crm-0001
                10.1159/000509483
                7360507
                32599589
                Copyright © 2020 by S. Karger AG, Basel

                This article is made available via the PMC Open Access Subset for unrestricted re-use and analyses in any form or by any means with acknowledgement of the original source. These permissions are granted for the duration of the COVID-19 pandemic or until permissions are revoked in writing. Upon expiration of these permissions, PMC is granted a perpetual license to make this article available via PMC and Europe PMC, consistent with existing copyright protections.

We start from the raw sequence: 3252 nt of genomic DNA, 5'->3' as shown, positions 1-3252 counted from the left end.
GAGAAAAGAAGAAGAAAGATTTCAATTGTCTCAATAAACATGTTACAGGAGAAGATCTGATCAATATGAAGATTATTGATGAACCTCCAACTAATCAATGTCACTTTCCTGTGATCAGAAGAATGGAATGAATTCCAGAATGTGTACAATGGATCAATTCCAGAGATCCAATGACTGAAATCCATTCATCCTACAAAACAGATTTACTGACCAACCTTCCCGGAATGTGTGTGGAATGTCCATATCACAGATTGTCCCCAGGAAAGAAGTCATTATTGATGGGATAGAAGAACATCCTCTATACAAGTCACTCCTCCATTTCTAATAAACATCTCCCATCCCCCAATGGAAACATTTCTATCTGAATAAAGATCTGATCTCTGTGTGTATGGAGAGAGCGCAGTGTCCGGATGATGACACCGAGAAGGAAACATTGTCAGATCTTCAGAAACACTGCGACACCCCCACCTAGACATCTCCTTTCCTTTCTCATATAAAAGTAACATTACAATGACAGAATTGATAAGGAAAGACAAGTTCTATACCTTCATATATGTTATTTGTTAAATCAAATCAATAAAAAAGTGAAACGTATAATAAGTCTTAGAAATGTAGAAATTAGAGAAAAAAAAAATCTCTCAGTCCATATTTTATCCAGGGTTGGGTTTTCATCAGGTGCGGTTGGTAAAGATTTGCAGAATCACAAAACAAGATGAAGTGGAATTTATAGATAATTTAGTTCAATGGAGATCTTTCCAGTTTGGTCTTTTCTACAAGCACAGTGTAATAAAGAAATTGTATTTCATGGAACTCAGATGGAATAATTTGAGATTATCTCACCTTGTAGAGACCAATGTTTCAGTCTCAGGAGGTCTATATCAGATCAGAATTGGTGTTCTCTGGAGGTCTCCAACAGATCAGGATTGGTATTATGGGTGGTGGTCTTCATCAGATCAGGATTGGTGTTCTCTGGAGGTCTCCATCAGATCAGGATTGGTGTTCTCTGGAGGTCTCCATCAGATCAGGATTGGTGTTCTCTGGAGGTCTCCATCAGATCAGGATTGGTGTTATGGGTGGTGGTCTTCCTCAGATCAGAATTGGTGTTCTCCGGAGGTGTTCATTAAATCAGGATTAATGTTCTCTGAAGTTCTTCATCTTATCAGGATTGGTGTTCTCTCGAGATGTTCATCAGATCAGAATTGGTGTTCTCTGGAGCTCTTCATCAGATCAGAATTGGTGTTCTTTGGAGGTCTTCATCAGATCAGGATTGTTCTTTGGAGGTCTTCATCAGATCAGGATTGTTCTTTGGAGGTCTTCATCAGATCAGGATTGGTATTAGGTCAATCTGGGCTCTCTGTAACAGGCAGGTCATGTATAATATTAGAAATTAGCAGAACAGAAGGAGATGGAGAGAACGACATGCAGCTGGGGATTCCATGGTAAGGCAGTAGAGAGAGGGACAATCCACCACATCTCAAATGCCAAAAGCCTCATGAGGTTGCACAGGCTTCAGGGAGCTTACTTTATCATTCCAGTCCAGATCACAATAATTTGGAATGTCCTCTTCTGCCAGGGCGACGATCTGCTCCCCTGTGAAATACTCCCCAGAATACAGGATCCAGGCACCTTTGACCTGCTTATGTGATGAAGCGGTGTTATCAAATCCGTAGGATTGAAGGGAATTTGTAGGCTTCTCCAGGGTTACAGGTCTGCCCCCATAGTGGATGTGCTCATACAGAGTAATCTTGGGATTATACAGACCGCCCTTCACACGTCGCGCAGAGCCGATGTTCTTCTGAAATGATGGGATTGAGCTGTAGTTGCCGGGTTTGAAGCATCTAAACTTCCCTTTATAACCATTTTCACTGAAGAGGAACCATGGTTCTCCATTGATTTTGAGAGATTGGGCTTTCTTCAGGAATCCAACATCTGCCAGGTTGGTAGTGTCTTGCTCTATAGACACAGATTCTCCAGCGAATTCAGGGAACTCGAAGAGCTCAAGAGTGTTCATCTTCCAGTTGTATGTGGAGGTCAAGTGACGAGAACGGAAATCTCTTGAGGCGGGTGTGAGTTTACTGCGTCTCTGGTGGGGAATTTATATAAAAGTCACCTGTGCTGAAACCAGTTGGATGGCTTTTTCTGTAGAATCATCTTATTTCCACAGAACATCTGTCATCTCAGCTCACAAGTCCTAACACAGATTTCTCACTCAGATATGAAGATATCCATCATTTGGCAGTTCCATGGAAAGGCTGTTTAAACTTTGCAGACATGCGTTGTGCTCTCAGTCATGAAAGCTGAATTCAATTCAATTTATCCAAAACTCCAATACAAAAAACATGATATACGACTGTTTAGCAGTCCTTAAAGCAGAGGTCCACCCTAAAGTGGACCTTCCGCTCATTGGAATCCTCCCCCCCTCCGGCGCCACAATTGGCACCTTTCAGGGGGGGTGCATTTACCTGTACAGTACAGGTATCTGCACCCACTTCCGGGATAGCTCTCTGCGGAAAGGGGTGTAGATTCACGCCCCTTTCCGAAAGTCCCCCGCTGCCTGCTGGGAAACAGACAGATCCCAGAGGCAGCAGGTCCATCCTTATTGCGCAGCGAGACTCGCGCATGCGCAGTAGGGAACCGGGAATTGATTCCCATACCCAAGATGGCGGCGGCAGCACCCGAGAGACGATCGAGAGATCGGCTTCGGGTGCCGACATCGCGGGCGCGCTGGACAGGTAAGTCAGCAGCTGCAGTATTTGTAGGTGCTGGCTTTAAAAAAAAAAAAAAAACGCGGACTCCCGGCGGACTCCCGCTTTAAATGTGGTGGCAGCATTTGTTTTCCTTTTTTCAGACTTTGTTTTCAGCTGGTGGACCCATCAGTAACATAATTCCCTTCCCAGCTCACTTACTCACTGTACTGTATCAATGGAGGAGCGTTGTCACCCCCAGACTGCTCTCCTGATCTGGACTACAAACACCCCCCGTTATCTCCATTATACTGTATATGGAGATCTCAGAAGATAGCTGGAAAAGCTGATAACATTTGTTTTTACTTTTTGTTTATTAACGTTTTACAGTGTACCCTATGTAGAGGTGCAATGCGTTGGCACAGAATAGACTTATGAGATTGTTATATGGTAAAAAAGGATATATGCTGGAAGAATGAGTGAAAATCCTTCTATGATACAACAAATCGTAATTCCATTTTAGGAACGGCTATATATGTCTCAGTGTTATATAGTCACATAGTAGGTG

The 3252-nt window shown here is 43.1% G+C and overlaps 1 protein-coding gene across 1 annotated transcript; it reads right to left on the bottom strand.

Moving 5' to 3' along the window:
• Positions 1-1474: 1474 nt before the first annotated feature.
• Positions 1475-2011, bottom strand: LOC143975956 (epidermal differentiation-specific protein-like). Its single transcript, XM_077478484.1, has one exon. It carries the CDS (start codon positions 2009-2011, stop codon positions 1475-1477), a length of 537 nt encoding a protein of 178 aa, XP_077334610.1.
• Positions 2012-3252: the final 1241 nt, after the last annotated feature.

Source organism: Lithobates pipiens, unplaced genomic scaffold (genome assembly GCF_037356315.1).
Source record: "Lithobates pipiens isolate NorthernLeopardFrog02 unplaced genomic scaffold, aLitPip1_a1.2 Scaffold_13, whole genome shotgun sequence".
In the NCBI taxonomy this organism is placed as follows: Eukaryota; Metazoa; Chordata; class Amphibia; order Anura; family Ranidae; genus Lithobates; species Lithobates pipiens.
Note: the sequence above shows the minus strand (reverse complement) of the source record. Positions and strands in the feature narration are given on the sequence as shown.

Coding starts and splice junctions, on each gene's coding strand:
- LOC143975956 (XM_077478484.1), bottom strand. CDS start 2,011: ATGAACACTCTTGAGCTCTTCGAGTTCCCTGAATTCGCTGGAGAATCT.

Page count
                Figures: 1, References: 65, Pages: 11
                Categories
                Review Article

                therapy, cytokine storm, covid-19